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Common Loon

Gavia immer

Length: 32 inches Wingspan: 54 inches Seasonality: Migrant
ID Keys: Distinctive summer plumage, note thick bill and pale areas around eyes on winter birds

Common Loon - Gavia immer The loud cries of the Common Loon are famous.  However, they are only a migrant in South Dakota, and are generally silent as they pass through the state.   Birds seen in the state may be seen in full breeding plumage (particularly during the spring migration), or in winter plumage. Occasionally a Common Loon will over winter on a larger open water body in the state, particularly A bird in breeding plumage is shown to the right.  Other photos, including those of birds in winter plumage, can be accessed below.

The Common Loon is also famous in cinema! The wild-sounding wails of a Common Loon have long been a favorite for Hollywood sound editors, with the Loon's cries heard in a variety of situations, regardless of whether it's suitable Common Loon habitat. A personal favorite...listen closely to the end of Avengers: Infinity War. When Thanos snaps his fingers and destroys half the life in the universe and retreats to his peaceful planet to farm, a Common Loon's wail is clearly heard as he overlooks an alien landscape. Common Loons have gone not only international, but interplanetary in the movies! Other noted movies and TV shows with Common Loon cries include Game of Thrones, On Golden Pond (actually an APPROPRIATE use!), Out of Africa, Murder She Wrote, and Raiders of the Lost Ark (presumably while in Peru!).


Large lakes, coastal waters.  Prefers large wooded lakes or tundra lakes in summer, winters on coastal waters.


Mostly fish, Also aquatic insects, aquatic plants, frogs, crustaceans, and leeches.


Forages underwater, diving below the surface and using its feet to propel itself.  They will often partially submerge their heads in search of prey before actually diving.  Other than breeding pairs during the summer and loose nighttime flocks, Common Loons are often fairly solitary birds.


Non-breeder in South Dakota. On their breeding ground the Common Loon builds it's nest on the shoreline of a lake, typically next to deeper water. This enables the parents to approach the nest from underwater and not give away nest location, and also offers an ability to rapidly depart if disturbed, given they are extremely clumsy on land. The male selects the nest site, with both parents helping to build a mound of vegetation along the shoreline, usually from wetland vegetation. A shallow depression is made in the middle of the mound, and the female lays between 1 and 3 eggs. Both parents incubate the eggs, which hatch after about 4 weeks. The young leave the nest within a day or two after hatching, with a parent protecting them. They are sometimes seen riding along the back of a parent.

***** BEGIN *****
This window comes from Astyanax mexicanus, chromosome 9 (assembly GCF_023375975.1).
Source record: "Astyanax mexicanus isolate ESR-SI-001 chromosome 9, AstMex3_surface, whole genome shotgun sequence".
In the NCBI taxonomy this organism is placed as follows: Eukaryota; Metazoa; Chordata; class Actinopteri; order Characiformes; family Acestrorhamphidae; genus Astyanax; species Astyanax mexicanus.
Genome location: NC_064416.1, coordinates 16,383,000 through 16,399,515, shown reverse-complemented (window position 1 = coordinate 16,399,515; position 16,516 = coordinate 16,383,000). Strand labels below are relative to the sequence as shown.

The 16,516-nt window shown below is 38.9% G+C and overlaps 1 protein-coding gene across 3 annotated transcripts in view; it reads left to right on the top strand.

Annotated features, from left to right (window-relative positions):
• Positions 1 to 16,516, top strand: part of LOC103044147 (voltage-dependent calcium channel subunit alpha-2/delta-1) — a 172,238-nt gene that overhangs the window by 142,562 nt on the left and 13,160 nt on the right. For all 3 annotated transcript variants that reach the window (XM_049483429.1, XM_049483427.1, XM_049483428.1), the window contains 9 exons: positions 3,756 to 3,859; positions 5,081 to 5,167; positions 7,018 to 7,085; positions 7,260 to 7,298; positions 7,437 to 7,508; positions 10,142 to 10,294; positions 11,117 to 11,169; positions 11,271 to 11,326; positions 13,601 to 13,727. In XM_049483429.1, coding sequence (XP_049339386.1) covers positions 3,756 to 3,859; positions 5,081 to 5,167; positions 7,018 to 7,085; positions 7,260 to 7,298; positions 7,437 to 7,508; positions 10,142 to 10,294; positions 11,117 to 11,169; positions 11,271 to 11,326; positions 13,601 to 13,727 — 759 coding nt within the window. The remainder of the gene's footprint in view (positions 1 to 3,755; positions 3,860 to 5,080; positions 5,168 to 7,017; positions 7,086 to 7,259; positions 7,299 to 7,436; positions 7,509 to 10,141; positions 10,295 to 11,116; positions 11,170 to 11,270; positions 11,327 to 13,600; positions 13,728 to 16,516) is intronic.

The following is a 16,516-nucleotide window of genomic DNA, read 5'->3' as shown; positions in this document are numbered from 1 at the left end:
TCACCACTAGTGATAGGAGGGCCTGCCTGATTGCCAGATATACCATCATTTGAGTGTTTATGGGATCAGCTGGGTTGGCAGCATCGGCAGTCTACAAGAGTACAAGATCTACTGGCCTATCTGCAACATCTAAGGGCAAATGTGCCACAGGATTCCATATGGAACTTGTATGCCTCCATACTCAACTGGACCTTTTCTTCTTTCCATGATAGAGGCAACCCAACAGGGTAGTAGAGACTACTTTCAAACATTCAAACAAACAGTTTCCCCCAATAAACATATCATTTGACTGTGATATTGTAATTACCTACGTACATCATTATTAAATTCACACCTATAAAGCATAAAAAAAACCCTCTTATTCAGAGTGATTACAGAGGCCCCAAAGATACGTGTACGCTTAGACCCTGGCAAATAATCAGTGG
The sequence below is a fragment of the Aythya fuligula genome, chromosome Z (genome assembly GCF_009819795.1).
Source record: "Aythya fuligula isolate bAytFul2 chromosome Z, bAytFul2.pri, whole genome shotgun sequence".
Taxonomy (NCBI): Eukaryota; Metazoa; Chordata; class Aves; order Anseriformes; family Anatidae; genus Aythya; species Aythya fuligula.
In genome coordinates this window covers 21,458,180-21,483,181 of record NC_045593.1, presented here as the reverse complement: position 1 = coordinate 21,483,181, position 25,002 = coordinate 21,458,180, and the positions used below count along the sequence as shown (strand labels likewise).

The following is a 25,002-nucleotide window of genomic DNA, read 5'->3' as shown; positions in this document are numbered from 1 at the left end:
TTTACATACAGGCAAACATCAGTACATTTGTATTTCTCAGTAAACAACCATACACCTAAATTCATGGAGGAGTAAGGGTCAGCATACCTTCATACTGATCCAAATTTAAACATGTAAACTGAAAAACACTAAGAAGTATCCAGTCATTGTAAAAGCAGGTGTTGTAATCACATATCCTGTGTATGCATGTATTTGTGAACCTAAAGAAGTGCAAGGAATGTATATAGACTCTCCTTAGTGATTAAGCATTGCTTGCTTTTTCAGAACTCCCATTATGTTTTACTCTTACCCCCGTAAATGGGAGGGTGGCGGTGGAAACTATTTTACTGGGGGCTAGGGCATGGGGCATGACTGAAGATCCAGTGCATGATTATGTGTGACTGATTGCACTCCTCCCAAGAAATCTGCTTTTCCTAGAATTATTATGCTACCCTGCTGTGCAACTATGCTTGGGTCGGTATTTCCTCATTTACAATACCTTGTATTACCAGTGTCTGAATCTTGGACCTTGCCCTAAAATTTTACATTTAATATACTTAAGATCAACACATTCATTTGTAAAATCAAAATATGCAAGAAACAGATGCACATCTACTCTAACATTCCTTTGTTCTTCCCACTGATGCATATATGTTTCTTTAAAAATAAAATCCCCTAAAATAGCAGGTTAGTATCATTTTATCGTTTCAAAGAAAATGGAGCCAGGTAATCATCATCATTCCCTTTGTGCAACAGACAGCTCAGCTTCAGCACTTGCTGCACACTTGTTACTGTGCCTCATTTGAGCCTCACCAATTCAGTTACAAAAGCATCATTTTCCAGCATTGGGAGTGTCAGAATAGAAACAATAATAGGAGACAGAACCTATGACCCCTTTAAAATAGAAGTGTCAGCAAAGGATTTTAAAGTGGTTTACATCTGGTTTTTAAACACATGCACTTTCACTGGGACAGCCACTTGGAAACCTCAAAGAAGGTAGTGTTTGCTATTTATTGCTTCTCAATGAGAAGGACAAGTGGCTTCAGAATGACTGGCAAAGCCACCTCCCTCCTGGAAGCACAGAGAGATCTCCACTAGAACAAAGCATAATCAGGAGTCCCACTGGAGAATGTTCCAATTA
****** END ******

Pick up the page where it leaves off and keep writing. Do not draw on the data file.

The Common Loon


Summers in Canada and extreme northern U.S., winters along North American coasts.  There are some indications that the Common Loon may have historically bred in northeastern South Dakota.  However, northern Minnesota is now the closest breeding location. Birds seen in South Dakota may be seen in full breeding plumage, particularly as they migrate through in the spring, but also in summer for some post-breeding birds.

Ineractive eBird Map:

Click here to access an interactive eBird map of Common Loon sightings

Similar Species:

Resembles other loons in winter plumage, while summer plumage is rather distinct. In South Dakota, Common Loon are by far the most common migrant, while others are quite rare. Common Loons may be seen here in full breeding plumage as they move through in the spring (or early fall migrants), but the other loon species are typically only seen here in winter months, in non-breeding plumage.  Here are those that could possibly be found in South Dakota, and confused with the Common Loon:

Yellow-billed Loon - Gavia adamsii Red-throated Loon - Gavia stellata Pacific Loon 1 - Gavia pacifica Pacific Loon 2 - Gavia pacifica
Yellow-billed Loon Red-throated Loon Pacific Loon Pacific Loon

Conservation Status:

Some decrease in numbers in southern parts of summer range due to human disturbance, and water quality decreases.  Common Loons are a good "indicator species", being quite sensitive to water quality. However, overall populations are very strong, they are common in parts of their range, and they are found across an extremely wide geographic area. The IUCN considers the Common Loon to be a species of "least concern".

South Dakota "Hotspot":

The Missouri River below Oahe dam often holds Common Loons during migration.  Occasionally, nonbreeding birds can be found there in the summer as well. I've often seen Common Loons below Oahe Dam near Pierre, in months from spring all the way through autumn.  Waters below other Missouri River reservoirs in the state are also good spots to find them during migration.  Closer to Sioux Falls, Wall Lake is often a good spot to find Common Loons during the spring migration. It seems that one or more Common Loons are often on the lake in April.

Further Information:

Photo Information:

April 28th, 2018 - Wall Lake near Sioux Falls, South Dakota - Terry Sohl

Additional Photos:

Click on the image chips or text links below for additional, higher-resolution Common Loon photos.

Audio File Credits:


Click on the map below for higher-resolution views
Common Loon - Range map
South Dakota Status: Uncommon migrant throughout the state.  Occasionally nonbreeding birds are seen in the summer.

Additional Common Loon Photos
Click for a higher-resolution version of these photos
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